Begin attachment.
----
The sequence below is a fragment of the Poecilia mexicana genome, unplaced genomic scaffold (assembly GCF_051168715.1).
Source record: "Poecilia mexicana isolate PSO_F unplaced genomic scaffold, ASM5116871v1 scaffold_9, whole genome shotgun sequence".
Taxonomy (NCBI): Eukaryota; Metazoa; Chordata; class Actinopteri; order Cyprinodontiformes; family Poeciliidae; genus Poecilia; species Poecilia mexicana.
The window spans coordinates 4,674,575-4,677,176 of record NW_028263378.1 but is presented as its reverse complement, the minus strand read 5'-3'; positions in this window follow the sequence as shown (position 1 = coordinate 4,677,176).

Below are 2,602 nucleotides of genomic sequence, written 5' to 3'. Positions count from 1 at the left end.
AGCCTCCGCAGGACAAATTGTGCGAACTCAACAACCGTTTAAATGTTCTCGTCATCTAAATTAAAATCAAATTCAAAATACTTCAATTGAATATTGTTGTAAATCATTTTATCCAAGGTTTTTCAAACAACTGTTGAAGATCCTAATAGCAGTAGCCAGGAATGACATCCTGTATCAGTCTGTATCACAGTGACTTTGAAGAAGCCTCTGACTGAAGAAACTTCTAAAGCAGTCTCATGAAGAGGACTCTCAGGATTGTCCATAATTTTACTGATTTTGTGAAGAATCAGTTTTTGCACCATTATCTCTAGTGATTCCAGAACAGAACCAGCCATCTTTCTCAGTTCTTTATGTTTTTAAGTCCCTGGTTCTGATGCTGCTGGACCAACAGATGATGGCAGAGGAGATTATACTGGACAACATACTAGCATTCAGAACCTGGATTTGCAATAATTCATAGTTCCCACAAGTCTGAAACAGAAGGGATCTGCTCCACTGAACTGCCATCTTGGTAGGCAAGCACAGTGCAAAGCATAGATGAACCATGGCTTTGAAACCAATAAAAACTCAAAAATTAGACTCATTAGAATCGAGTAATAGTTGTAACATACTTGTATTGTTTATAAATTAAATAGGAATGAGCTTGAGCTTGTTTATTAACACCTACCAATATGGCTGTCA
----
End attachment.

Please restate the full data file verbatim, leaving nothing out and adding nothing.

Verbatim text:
The sequence below is a fragment of the Poecilia mexicana genome, unplaced genomic scaffold (assembly GCF_051168715.1).
Source record: "Poecilia mexicana isolate PSO_F unplaced genomic scaffold, ASM5116871v1 scaffold_9, whole genome shotgun sequence".
Taxonomy (NCBI): Eukaryota; Metazoa; Chordata; class Actinopteri; order Cyprinodontiformes; family Poeciliidae; genus Poecilia; species Poecilia mexicana.
The window spans coordinates 4,674,575-4,677,176 of record NW_028263378.1 but is presented as its reverse complement, the minus strand read 5'-3'; positions in this window follow the sequence as shown (position 1 = coordinate 4,677,176).

Below are 2,602 nucleotides of genomic sequence, written 5' to 3'. Positions count from 1 at the left end.
AGCCTCCGCAGGACAAATTGTGCGAACTCAACAACCGTTTAAATGTTCTCGTCATCTAAATTAAAATCAAATTCAAAATACTTCAATTGAATATTGTTGTAAATCATTTTATCCAAGGTTTTTCAAACAACTGTTGAAGATCCTAATAGCAGTAGCCAGGAATGACATCCTGTATCAGTCTGTATCACAGTGACTTTGAAGAAGCCTCTGACTGAAGAAACTTCTAAAGCAGTCTCATGAAGAGGACTCTCAGGATTGTCCATAATTTTACTGATTTTGTGAAGAATCAGTTTTTGCACCATTATCTCTAGTGATTCCAGAACAGAACCAGCCATCTTTCTCAGTTCTTTATGTTTTTAAGTCCCTGGTTCTGATGCTGCTGGACCAACAGATGATGGCAGAGGAGATTATACTGGACAACATACTAGCATTCAGAACCTGGATTTGCAATAATTCATAGTTCCCACAAGTCTGAAACAGAAGGGATCTGCTCCACTGAACTGCCATCTTGGTAGGCAAGCACAGTGCAAAGCATAGATGAACCATGGCTTTGAAACCAATAAAAACTCAAAAATTAGACTCATTAGAATCGAGTAATAGTTGTAACATACTTGTATTGTTTATAAATTAAATAGGAATGAGCTTGAGCTTGTTTATTAACACCTACCAATATGGCTGTCA